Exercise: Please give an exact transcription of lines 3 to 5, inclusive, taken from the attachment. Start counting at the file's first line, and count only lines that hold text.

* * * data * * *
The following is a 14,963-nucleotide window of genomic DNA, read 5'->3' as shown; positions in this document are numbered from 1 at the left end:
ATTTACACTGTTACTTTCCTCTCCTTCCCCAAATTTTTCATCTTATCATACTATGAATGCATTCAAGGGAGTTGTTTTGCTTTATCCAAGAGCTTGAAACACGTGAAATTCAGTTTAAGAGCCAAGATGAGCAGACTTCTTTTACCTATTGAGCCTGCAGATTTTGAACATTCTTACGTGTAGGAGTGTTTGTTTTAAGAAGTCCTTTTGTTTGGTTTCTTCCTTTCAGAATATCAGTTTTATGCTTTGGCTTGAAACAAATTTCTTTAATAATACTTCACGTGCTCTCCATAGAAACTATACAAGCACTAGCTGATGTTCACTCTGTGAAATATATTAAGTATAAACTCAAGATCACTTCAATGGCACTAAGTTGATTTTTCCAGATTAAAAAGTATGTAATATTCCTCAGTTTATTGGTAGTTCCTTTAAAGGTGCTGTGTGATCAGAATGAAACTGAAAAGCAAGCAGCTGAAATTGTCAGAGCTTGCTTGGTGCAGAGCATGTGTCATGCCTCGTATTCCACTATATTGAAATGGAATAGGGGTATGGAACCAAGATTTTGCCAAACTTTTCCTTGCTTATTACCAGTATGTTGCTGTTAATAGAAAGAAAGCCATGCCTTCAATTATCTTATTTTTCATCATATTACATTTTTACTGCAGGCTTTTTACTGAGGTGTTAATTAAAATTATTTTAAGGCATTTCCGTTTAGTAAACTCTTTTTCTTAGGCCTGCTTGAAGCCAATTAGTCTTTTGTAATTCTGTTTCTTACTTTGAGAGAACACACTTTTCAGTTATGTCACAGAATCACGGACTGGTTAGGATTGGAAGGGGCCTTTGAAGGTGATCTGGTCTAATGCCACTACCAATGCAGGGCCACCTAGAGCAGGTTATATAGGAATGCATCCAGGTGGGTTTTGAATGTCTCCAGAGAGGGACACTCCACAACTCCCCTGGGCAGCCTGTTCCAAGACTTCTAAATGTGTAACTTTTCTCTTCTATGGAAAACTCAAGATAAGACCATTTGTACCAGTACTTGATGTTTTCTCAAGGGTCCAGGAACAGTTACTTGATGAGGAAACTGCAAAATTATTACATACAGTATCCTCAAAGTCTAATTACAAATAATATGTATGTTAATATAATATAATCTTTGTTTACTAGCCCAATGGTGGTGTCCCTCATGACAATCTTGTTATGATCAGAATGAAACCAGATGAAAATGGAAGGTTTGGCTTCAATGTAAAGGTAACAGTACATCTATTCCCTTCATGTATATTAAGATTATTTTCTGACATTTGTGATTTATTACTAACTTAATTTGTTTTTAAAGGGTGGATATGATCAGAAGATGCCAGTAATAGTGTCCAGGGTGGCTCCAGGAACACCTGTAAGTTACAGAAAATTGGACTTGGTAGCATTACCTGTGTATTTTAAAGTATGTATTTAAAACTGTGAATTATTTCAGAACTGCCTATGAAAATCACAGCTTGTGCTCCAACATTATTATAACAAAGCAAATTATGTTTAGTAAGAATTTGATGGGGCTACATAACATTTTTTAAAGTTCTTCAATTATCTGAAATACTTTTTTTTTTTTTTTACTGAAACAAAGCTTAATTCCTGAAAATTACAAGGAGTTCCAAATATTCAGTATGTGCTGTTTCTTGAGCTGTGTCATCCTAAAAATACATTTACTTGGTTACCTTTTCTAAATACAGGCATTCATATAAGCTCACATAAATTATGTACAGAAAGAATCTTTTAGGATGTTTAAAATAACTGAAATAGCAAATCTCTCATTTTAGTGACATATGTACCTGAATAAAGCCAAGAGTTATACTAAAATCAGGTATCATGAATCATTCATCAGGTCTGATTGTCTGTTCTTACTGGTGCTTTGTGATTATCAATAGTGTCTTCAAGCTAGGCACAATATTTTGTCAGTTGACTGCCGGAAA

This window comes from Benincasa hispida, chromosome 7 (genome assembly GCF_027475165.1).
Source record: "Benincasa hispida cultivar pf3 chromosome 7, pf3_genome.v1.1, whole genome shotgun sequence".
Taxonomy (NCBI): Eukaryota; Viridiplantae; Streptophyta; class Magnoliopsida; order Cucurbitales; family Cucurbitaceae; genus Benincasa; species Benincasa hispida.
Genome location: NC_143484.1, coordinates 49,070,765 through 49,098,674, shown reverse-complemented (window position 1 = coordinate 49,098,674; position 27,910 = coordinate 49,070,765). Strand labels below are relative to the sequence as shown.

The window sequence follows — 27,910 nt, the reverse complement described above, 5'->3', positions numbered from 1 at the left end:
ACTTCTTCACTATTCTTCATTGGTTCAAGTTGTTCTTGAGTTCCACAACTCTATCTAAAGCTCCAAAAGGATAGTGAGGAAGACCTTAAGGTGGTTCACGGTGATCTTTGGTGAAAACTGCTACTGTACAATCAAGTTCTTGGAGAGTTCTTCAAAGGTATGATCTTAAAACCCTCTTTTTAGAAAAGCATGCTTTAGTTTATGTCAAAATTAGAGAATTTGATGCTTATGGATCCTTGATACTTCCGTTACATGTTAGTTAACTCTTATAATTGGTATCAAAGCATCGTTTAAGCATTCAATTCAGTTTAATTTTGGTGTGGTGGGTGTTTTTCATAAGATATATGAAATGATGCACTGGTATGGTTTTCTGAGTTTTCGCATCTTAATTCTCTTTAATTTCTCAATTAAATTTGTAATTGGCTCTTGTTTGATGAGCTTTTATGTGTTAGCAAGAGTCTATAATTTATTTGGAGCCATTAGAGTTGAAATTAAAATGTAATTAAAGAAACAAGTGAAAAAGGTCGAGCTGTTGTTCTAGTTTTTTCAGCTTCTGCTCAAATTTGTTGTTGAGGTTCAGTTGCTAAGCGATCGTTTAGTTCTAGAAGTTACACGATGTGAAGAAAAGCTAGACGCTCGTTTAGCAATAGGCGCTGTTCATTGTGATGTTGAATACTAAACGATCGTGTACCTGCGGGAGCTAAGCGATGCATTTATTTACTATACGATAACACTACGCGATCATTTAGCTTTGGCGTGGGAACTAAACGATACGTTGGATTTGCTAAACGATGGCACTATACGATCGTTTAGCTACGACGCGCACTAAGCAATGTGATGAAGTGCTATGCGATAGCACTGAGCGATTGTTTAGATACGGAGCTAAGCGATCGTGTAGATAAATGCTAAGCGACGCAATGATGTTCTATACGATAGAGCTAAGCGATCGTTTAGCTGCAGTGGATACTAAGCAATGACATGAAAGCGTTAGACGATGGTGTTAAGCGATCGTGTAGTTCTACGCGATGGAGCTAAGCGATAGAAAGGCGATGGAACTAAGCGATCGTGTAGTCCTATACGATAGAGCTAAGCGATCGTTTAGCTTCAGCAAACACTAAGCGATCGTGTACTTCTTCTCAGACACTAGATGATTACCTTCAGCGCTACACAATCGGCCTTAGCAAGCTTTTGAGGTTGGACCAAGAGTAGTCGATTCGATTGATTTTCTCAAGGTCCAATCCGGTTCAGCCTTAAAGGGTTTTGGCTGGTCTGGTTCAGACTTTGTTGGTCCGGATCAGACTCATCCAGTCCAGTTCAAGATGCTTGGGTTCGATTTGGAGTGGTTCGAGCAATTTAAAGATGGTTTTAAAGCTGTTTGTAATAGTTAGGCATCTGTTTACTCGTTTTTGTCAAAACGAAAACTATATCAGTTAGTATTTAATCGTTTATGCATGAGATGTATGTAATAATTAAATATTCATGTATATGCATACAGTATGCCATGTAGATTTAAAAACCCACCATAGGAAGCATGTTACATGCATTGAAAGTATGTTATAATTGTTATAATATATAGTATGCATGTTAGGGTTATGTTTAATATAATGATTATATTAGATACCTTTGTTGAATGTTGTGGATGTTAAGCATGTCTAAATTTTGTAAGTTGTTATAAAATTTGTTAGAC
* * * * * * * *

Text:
This window comes from Benincasa hispida, chromosome 7 (genome assembly GCF_027475165.1).
Source record: "Benincasa hispida cultivar pf3 chromosome 7, pf3_genome.v1.1, whole genome shotgun sequence".
Taxonomy (NCBI): Eukaryota; Viridiplantae; Streptophyta; class Magnoliopsida; order Cucurbitales; family Cucurbitaceae; genus Benincasa; species Benincasa hispida.